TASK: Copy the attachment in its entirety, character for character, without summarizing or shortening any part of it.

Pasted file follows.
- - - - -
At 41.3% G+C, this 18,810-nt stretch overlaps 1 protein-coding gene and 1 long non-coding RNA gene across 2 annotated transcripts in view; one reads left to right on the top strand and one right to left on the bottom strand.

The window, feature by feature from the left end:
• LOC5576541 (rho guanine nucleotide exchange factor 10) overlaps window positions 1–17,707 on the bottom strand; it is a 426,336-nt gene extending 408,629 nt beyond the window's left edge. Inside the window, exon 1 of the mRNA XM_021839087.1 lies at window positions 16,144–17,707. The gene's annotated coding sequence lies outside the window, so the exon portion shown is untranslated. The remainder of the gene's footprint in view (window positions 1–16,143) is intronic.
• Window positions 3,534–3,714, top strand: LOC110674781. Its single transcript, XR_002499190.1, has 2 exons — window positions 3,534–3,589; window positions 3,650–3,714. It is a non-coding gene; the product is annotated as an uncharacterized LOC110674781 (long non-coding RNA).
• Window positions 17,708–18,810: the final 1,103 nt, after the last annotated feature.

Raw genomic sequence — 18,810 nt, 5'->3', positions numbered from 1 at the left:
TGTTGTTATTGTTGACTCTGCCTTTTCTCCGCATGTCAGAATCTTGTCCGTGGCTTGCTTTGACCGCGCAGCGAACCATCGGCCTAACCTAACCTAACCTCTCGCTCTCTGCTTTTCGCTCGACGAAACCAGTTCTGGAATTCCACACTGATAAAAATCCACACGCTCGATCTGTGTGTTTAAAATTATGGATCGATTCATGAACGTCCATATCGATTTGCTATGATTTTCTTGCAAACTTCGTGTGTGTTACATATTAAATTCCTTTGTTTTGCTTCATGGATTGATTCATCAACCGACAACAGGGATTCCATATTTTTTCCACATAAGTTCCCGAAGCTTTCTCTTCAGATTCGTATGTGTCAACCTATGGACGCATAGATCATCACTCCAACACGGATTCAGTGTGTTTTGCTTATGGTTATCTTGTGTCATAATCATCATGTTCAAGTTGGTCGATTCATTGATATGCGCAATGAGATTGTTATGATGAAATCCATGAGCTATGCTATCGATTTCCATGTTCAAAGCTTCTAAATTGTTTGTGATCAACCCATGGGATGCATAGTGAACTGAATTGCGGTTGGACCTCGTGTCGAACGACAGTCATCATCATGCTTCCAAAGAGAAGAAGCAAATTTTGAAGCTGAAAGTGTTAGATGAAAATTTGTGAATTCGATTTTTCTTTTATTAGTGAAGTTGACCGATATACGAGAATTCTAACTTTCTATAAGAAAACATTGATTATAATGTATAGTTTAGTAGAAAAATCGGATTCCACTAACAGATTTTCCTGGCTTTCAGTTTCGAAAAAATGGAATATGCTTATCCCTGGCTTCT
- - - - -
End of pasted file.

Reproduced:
At 41.3% G+C, this 18,810-nt stretch overlaps 1 protein-coding gene and 1 long non-coding RNA gene across 2 annotated transcripts in view; one reads left to right on the top strand and one right to left on the bottom strand.

The window, feature by feature from the left end:
• LOC5576541 (rho guanine nucleotide exchange factor 10) overlaps window positions 1–17,707 on the bottom strand; it is a 426,336-nt gene extending 408,629 nt beyond the window's left edge. Inside the window, exon 1 of the mRNA XM_021839087.1 lies at window positions 16,144–17,707. The gene's annotated coding sequence lies outside the window, so the exon portion shown is untranslated. The remainder of the gene's footprint in view (window positions 1–16,143) is intronic.
• Window positions 3,534–3,714, top strand: LOC110674781. Its single transcript, XR_002499190.1, has 2 exons — window positions 3,534–3,589; window positions 3,650–3,714. It is a non-coding gene; the product is annotated as an uncharacterized LOC110674781 (long non-coding RNA).
• Window positions 17,708–18,810: the final 1,103 nt, after the last annotated feature.

Raw genomic sequence — 18,810 nt, 5'->3', positions numbered from 1 at the left:
TGTTGTTATTGTTGACTCTGCCTTTTCTCCGCATGTCAGAATCTTGTCCGTGGCTTGCTTTGACCGCGCAGCGAACCATCGGCCTAACCTAACCTAACCTCTCGCTCTCTGCTTTTCGCTCGACGAAACCAGTTCTGGAATTCCACACTGATAAAAATCCACACGCTCGATCTGTGTGTTTAAAATTATGGATCGATTCATGAACGTCCATATCGATTTGCTATGATTTTCTTGCAAACTTCGTGTGTGTTACATATTAAATTCCTTTGTTTTGCTTCATGGATTGATTCATCAACCGACAACAGGGATTCCATATTTTTTCCACATAAGTTCCCGAAGCTTTCTCTTCAGATTCGTATGTGTCAACCTATGGACGCATAGATCATCACTCCAACACGGATTCAGTGTGTTTTGCTTATGGTTATCTTGTGTCATAATCATCATGTTCAAGTTGGTCGATTCATTGATATGCGCAATGAGATTGTTATGATGAAATCCATGAGCTATGCTATCGATTTCCATGTTCAAAGCTTCTAAATTGTTTGTGATCAACCCATGGGATGCATAGTGAACTGAATTGCGGTTGGACCTCGTGTCGAACGACAGTCATCATCATGCTTCCAAAGAGAAGAAGCAAATTTTGAAGCTGAAAGTGTTAGATGAAAATTTGTGAATTCGATTTTTCTTTTATTAGTGAAGTTGACCGATATACGAGAATTCTAACTTTCTATAAGAAAACATTGATTATAATGTATAGTTTAGTAGAAAAATCGGATTCCACTAACAGATTTTCCTGGCTTTCAGTTTCGAAAAAATGGAATATGCTTATCCCTGGCTTCT